The Least of Men; Conclusion

Read the first part here.
Read the most recent part here.

The prince stood over his tutor’s unmoving form. Torches lit the tent in a flickering light. Servants of fire crowded the entrance but did not intrude. This was not their place. Not until they were called.

From the carpeted floor, in a spreading scarlet stain, Arai chuckled.

Badani spun. “You’re alive?”

The sword dancer grimaced as he lay on the ground. Crimson marred half his face. “For now. If you’d get a healer in here, I might live longer.”

Badani’s eyes shot to the servants of fire. One raced out of the tent. The second moved to stab the dead garethspawn a few more times. The third knelt at Arai’s side, staunching the flow of blood from the chest wound.

“You gave up your sword.” Badani realized he still held it. His hand wouldn’t let it go.

“It wasn’t my dance. I heard no music.” Arai grimaced at the pressure. “I can ignore pain in battle, but I was always terrible at what happened after.”

“You knew you wouldn’t die.”

“No. I knew it wasn’t my dance, but you needed someone to start the music for you. I think it was worth the risk. If the healer gets here in time.”

“It’ll take a little bit for the healer to gather her phials. You taught me patience.”

“I didn’t teach it while I was dying.” Arai tensed and gritted his teeth. He focused on the servant of fire. “And you don’t have to press down so hard, do you?”

“If you wish keep your blood within you, Dancer Arai,” came the answer.

“I suppose I should.” Arai let his head rest on the darkening carpet. “Badani. That blade is yours now. You won it in battle.” He gasped. The remaining words rushed out of his mouth. “If you take it to the sand pits, if you present it to Dikedi, he will finish your training.”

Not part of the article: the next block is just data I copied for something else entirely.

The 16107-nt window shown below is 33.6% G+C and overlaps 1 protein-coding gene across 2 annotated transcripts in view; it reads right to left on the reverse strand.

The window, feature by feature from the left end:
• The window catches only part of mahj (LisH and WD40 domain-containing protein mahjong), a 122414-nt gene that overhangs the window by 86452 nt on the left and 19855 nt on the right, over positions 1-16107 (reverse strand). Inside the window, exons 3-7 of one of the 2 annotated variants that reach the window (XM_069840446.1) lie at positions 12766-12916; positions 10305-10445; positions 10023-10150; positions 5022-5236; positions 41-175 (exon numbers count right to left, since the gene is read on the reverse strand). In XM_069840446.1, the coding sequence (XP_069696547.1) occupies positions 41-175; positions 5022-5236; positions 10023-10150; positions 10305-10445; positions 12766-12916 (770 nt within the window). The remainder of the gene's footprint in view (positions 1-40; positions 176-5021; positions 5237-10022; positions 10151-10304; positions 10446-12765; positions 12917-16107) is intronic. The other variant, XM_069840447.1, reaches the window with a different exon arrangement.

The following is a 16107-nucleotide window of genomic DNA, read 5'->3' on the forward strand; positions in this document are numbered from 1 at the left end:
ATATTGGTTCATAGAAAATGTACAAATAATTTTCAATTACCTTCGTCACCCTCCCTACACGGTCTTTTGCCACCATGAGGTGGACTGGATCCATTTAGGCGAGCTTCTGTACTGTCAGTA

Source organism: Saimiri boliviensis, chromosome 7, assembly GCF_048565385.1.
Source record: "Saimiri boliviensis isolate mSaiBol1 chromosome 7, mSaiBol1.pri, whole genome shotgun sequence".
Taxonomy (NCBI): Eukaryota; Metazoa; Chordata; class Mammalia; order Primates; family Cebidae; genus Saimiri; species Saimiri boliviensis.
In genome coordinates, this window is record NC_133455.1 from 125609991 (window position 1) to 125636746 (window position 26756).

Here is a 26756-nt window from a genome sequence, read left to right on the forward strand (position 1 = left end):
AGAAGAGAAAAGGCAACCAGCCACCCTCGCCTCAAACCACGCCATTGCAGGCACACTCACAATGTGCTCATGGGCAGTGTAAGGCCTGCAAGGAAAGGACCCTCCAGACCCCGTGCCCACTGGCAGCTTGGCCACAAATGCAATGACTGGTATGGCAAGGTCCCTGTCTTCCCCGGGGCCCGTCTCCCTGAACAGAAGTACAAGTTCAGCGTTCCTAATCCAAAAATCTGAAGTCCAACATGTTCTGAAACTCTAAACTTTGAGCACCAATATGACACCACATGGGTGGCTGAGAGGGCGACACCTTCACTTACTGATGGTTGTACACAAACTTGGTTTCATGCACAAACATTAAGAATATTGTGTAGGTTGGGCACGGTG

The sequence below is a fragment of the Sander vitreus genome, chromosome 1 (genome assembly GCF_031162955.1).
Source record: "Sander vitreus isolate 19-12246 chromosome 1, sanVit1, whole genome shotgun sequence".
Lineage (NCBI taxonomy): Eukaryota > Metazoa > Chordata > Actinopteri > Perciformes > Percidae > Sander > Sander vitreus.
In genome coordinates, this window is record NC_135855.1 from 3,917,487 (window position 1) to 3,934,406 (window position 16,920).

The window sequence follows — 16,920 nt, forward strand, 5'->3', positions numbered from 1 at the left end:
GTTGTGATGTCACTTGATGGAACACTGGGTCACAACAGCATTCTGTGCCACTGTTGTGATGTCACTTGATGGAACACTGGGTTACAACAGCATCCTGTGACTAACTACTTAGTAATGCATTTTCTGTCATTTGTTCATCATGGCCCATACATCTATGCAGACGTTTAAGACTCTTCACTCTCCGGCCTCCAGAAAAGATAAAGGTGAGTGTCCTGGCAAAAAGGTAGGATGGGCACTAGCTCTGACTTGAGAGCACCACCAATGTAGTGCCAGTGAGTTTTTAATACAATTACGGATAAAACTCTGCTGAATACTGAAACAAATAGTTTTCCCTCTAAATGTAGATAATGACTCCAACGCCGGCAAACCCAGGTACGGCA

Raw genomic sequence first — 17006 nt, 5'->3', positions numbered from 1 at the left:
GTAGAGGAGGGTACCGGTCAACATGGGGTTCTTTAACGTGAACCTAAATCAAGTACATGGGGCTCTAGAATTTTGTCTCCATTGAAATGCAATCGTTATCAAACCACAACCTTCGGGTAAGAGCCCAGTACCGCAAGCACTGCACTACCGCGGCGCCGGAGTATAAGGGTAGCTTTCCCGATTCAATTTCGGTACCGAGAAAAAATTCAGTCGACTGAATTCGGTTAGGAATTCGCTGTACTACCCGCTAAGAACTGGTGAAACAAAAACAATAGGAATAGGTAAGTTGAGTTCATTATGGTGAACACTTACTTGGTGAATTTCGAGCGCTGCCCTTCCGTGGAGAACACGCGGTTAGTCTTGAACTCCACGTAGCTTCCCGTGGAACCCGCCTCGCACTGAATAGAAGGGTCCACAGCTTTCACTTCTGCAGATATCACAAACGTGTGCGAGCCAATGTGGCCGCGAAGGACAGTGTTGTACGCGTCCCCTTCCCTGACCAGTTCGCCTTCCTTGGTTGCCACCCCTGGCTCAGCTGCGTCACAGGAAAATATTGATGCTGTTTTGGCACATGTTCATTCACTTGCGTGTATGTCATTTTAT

“You’ll finish my training.”

More shouting outside the tent. Someone was running from the camp. Several someones.

“I don’t think so.” Arai closed his eyes. “I think we’re through.”

“You’ll live.”

“Yeah. That’d be good.”

Finally the tent flap pulled aside and Radah entered. The old woman knelt at Arai’s side, blood squelching out of the carpet at her weight. “Sheh!” She waved the servant of fire away. “Get out of here! Prince Badani, you as well, if you wish to see him live.”

The servant of fire stood and exited.

Badani looked at Arai’s pale face. “You’ll live.” He turned and walked into the cool night air.

Two lines of torches greeted him. Servants of fire stood flanked

a path from the guest tent to Prince Kaden.

The patriarch’s regal voice called out, “Prince Badani, step forth.”

One step.  The heat from the torches seemed to reach out and burn him.  Another step.  Another.  His hand still hurt.  He couldn’t move his fingers from the hilt.  But the song was ended, the dance had ceased.

His father awaited. Closer, closer. Badani could not read the patriarch’s face.

Finally, the end. He attempted to bow. His legs would not listen. They remained stiff. With a grunt, he forced one knee to bend enough. He lowered his head, his eyes finding only the rocky ground.

“Prince Badani, I understand that you fought garethspawn tonight.  That you faced the enemy and overcame.” His voice remained guarded and cold. “Prince Badani,. you have disobeyed me. You sought out your old tutor against my command. You never should have been in that tent, my only son. A man cannot gain honor through dishonor.  A well cannot gain water through losing it.”

The wind had no rhythm for Badani. He heard no music, and his hand ached. He wished he could release the blade.

“My only son, you must be punished for dishonoring me.”  Kaden’s voice thickened.  “I cannot allow this rebellion against me.  Even a prince must obey his patriarch.”

Advisor Bendaevi’s old words came back to Badani. A patriarch will treat his own household with honor. Sometimes a man will be punished for doing the right thing. Badani had only wanted to see his old tutor. He had disobeyed, but in doing so he had found a paranai and slain it. He had done the right thing, but he’d dishonored his father. Honor was more important than anything. His father would act on that. And the only way to respond to dishonor, to direct disobedience, was to cause the offender’s family grief.